Sunday, February 7, 2010

Industry for the noughties - more Einstürzende Neubauten

I try on this blog to keep my choices of music diverse – partly in the hope that it will keep you reading it and partly because that’s kind of its point anyway: to show the richness and marvel of music in all its variety. And so, if it was a little wayward of me to blog on Iceland’s music both yesterday and the day before, it must be positively mutinous of me to blog again today on the same band that I talked about only a few days ago (see 3rd February): Germany’s Einstürzende Neubauten.

But I’m justifying it on two grounds. First, they are just so good – easily my most significant musical discovery since I first plunged into the music of Björk (there we go – Iceland again) about eight months ago. Second, their latest (2008) album, Jewels, is just so totally different from their first album, Kollaps, the focus of Wednesday’s post, that it’s almost like listening to a different band anyway.

But only almost. There’s still the metallic clang of bits of scrap metal, still the abrasive noise of industrial tools, and still, of course, the endless commitment to experimentation and to creating music out of the unmusical.

But, whereas the sounds of Kollaps were mostly savage and severe, the uncompromising sounds of a huge factory banging away, or the stark desolation of an empty warehouse, Jewels is a much more mellow affair – gentler sounds, not so much with the rough edges smoothed out, but rather with the sharp bits scratching their way into you covertly, instead of slashing you to pieces in one blow.

The concept behind Jewels is as fascinating as the music itself. The band’s front man, Blixa Bargeld, assembled a set of 600 cards, all with little phrases on them indicating different, usually enigmatic, musical ideas – ideas that had arisen in one way or another from any of the band’s preceding oeuvre. The phrase could be as vague as “here and there”, or clearer, like “on the third beat”, or more directive, like “stomp”. For each of the album’s 15 tracks, each member of the band would take a small handful of the cards and use them as the basis for creating their own particular contribution to the piece. Usually, no one would tell the others what was on their card, but would interpret the phrase in a way that would inform their music, allowing them to build ideas from the ideas and then ultimately to integrate them all into a cohesive piece, where the four musicians work as one, despite the different and random directions they were each coming from.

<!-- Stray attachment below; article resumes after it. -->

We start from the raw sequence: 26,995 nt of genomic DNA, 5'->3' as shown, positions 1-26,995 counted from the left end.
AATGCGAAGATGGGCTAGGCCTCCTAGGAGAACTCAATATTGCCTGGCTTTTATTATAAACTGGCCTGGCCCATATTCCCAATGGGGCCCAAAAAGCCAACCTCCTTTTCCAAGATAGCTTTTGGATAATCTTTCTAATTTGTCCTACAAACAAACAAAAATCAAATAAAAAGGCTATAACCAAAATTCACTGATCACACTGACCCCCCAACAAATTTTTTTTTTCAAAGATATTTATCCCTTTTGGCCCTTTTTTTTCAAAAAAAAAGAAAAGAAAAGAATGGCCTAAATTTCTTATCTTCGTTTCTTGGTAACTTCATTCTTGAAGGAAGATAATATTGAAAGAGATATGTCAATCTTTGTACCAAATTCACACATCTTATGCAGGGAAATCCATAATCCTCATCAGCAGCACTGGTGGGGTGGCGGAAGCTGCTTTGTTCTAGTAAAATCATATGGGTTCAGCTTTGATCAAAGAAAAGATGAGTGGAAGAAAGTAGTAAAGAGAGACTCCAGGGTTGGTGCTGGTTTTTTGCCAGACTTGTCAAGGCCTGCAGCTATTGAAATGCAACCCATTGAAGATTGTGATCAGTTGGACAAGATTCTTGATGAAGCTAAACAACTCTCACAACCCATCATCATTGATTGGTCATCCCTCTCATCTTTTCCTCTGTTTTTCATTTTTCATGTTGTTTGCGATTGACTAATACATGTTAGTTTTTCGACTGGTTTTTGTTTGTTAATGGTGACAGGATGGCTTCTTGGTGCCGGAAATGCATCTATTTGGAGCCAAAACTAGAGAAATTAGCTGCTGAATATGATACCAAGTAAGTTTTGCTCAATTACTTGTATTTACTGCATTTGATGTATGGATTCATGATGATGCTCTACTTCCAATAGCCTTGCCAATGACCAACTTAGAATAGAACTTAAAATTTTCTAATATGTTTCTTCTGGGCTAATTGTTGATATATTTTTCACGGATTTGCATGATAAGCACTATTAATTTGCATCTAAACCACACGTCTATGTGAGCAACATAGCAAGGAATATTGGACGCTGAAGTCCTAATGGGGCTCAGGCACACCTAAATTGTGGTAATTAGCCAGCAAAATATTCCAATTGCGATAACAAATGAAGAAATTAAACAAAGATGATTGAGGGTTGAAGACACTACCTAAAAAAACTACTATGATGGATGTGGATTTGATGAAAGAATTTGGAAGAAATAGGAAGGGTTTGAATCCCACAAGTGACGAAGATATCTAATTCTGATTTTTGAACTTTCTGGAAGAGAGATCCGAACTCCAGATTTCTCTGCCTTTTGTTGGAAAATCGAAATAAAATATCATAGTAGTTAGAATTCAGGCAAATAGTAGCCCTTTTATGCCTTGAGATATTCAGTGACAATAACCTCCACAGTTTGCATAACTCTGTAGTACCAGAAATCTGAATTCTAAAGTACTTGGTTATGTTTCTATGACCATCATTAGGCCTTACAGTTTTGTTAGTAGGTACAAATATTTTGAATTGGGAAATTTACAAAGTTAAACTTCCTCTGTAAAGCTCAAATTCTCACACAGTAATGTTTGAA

So, when Blixa draws the cards “motor” and “spring” and “noise gate” for his part of ‘Epharisto’, he decides to muffle an electric drill with a glove, and run it across a huge metal spring; in ‘Die Ebenen (werden nicht vermischt)’, Rudolf Moser’s card “something for everyone” becomes a carton of beer bottles, turned into surprisingly haunting music just by having an air gun blown across them, punctuated with Blixa’s dropped aluminium rods (“aluminium” and “do not play” and “inorganic”) and underlined by Alexander Hacke’s Brazilian drums (“to cut the top”) and by Jochen Arbeit’s finger bells (“a small object”).

It’s the sort of thing you find a lot in avant-garde music – different ways of including the elements of chance, and of each musician’s own choices, as equal partners in the music’s creation. But, of course, interesting musical ideas are useless if they don’t produce interesting music. In the wrong hands, it can be ridiculously gimmicky, and can go disastrously wrong. But in the hands of Einstürzende Neubauten, with their long tradition of being inventive and of exploring the outer reaches of music’s no-go zones, it is really just another creative extension of their normal modus-operandi.

And so, from the opening of the album, ‘Ich komme davon’, with its hisses and metallic squeaks, you know you are on industrial territory and you stay there, even when the piece's Brecht/Weillesque rhythms and vocals join the fray.

Jewels is full of Einstürzende Neubauten’s distinctive use of sound, albeit more subdued, less aggressive, if no less haunted, here than before. Huge, ominous percussion, dull and dead, beats beneath the surface of ‘26 Riesen’. There’s the deceptive gentleness of ‘Hawcubite’, eerie in this context, with its little clinking bin and metal disc, making the catchy melody only all the more creepy. Water drips give a hint of a gentler, more hospitable, world to the stark coldness of ‘Jeder Satz mit ihr hallt nach’, while an air compressor on a corrugated wall, together with an amplified bass-piano-string-chitarra, creates a softly menacing undertone to ‘Magyar Energia’, with its chanted vocals, coming from a dark, primal world. Even the more conventional instrumentation of ‘Am I only Jesus?’ sounds other-worldly here, with its microphone percussion, zither, and spooked vocal harmonies.

Jewels tiptoes in the dark and sinister places that Kollaps stomped through – but, in a way, it is only all the more spine-chilling for that. But, however you experience this album, the intensity and wealth of its invention are what strike you first, and what leave the really lasting impression on you.

Even whispered in the dark, this music resonates with its originality and vision.

1 comment:

  1. Vintage and rare Neubauten footage, 1985

    video on demand stream of the documentary BERLIN NOW